The Gatepost Vol. 21 , No. 2 May, 1995
“Pray for us . . . But I beseech you the rather to do this, that I may be restored to you the sooner” (Hebrews 13:18-19).
Christianity, church life, is inseparable, unthinkable, apart from prayer. The Christian church, when spoken of under the metaphor of a temple, a spiritual house, the house of God, is called a house of prayer (Matt. 21:13, Mark 11:27, Luke 19:46). The heavenly scene is incensed with the sweet fragrance of the prayers of the saints (Rev. 5:8). Prayer was the common denominator in every activity of the early church. If they ate, it was in “breaking of bread and prayers.” If they fasted, it was with “prayer and fasting.” Their ministers gave themselves continually “to the word of God and prayer” (Acts 6:4).
Prayer is signally the holiest and most spiritual exercise of mortal men. Carnal flesh shrinks and flees from it. It is cause for spiritual alarm when we find ourselves eagerly snatching any excuse to absent ourselves from the time and place of prayer. We may rely upon, ply and parade flesh in our preaching, singing, writing, teaching, witnessing, giving, and doing in general. And there is a vain babbling, a pagan chanting, a hypocritical performance, that some pass off as prayer, but truly praying… coming into the presence of a thrice-holy God, is a purely spiritual exercise. Here flesh withers, hollow insincere words die in our throats. There will be no conning God with clever words and pretenses. Our souls are made bare before Him, and we must bow and beg, worship and wonder, confess and capitulate. The quality of our Christian church life is absolutely determined by prayer, not by our study, scripture knowledge, doctrinal training, activities, outreach, not even by the content and power of the preaching. This will also be found to be just as absolutely true of our personal lives, our homes, and to a significant degree, our communities. It is in our praying that devotion, faith, and earnestness toward God and spiritual realities are most vividly and unfailingly discovered.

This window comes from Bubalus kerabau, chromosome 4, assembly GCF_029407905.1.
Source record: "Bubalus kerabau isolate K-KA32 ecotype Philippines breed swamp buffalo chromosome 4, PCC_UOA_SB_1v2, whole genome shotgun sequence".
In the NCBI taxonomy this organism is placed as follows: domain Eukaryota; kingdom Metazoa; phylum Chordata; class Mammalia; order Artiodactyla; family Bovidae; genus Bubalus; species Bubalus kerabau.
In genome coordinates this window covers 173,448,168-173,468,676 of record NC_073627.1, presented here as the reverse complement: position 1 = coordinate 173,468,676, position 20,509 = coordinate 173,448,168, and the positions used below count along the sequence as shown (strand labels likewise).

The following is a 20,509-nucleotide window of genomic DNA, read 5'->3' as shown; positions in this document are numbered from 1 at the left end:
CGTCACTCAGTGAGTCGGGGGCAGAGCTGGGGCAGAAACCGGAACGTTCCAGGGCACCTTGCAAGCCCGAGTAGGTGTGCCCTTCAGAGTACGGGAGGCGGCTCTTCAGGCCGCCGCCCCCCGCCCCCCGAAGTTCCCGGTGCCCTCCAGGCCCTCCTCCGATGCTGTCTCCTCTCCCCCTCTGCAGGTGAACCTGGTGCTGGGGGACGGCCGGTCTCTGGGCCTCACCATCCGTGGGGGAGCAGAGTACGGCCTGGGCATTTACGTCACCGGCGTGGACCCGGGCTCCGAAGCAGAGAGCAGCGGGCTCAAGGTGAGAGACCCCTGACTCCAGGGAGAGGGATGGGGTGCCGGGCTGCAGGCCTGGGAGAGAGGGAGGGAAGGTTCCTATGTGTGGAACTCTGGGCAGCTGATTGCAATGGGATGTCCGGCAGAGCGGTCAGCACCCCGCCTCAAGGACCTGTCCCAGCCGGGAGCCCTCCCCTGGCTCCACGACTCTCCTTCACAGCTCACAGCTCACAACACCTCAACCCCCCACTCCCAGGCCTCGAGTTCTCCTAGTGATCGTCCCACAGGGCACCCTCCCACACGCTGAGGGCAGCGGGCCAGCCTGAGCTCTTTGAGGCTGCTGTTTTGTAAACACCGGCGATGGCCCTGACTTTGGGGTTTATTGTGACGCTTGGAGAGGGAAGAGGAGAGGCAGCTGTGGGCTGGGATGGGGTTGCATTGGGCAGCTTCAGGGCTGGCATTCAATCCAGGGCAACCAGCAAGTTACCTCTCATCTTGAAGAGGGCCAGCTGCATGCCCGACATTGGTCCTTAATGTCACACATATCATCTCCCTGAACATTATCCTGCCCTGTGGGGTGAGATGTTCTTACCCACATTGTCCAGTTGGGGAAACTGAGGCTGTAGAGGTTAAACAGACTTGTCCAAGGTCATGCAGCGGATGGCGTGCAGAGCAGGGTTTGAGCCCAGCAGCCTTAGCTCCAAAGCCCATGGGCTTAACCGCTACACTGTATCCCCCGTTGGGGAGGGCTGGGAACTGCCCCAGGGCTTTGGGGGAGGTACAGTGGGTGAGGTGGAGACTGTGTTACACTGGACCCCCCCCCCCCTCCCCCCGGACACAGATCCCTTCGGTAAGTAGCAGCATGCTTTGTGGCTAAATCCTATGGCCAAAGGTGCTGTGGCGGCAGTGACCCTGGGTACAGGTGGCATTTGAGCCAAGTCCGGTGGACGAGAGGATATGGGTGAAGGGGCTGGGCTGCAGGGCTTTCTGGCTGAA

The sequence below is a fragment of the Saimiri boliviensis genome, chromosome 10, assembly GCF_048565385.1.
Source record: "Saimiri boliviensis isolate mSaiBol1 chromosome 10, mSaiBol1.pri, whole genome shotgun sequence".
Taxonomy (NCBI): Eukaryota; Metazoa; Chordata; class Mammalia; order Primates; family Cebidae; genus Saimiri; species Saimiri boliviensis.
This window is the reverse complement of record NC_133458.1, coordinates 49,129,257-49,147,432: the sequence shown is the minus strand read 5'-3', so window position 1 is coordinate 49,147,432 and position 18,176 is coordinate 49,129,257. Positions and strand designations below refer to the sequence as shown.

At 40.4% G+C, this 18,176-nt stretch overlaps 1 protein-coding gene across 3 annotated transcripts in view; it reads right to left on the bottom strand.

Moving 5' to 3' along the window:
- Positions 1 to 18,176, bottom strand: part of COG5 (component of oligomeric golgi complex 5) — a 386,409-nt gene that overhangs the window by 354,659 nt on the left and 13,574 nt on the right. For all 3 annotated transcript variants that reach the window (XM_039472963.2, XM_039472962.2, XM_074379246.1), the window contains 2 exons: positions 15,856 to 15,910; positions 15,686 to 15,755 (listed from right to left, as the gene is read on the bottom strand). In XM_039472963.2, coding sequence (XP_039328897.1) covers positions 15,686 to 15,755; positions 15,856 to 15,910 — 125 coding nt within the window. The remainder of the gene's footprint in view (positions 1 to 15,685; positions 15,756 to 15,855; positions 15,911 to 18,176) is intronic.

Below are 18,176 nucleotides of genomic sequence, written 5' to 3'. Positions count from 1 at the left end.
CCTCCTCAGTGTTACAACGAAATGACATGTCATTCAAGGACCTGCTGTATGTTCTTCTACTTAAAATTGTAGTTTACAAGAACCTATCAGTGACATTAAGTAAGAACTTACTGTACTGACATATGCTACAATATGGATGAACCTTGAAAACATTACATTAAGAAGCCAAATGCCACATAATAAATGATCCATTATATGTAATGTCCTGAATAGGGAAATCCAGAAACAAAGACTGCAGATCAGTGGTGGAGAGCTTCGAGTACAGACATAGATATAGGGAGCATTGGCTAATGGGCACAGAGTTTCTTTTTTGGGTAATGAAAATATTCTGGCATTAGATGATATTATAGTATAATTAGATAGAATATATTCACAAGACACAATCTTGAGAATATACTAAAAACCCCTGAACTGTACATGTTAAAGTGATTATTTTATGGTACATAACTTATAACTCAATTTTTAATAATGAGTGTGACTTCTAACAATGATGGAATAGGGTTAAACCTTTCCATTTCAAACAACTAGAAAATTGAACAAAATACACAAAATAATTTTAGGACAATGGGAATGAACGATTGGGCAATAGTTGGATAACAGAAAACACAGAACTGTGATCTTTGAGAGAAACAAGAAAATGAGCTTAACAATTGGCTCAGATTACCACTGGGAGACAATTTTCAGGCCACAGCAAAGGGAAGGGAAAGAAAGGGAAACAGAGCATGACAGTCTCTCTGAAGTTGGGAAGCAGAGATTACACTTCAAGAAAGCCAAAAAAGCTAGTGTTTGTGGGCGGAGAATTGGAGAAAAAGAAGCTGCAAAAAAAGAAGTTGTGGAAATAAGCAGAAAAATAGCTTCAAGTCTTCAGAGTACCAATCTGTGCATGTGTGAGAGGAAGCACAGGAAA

Prayer has a four-fold practical value and purpose:
1. Worship, Adoration, Communion with God.
2. It is an exercise in humility. Bowing or kneeling or prostrating ourselves, we acknowledge our weakness, our fallibility, our utter impotence to deal with the issues of life. We are reduced to our status as dust in the Hand of the Creator.
3. It is a means of becoming conformed and reconciled to the will of God. Our objections and fears are silenced, and, confessing His wisdom and goodness, we rest sweetly in God’s sovereign providence.
4. It is a means of facilitating and bring to pass future events and circumstances, things which would not come to pass if we did not pray.
It is this fourth utility of prayer that is in view in our text. The apostle would like to get out of prison and be with his charges sooner than would be otherwise if the saints did not pray for his release. That is the plain unavoidable meaning of what is said, and logically, it seems to run afoul of divine providence. Such passages as Romans 8:28, Ephesians 1:11, and Isaiah 46:8-11, tell us clearly that God has determined whatsoever comes to pass, that He purposes and then unfailingly brings to pass whatsoever He sovereignly wills. “Declaring the end from the beginning, and from ancient times the things that are not yet done, saying, My counsel shall stand, and I will do all my pleasure . . . I have purposed it, I will also do it.” How may saints, then, who hold to the rock-solid truth of divine providence, truly pray, believing their petitions to be effectual? How may they pray earnestly, fervently, rather than a faltering, passive “thy will be done” that comes short of the divine wrestling that characterizes the prayers in the Bible?
Saints are flesh and blood people, human beings living in this present world. Like all people, they desire and they also fear certain eventualities. They will and purpose; they also act, respond to all these. How a person responds to these issues of life tells us what he is in his heart.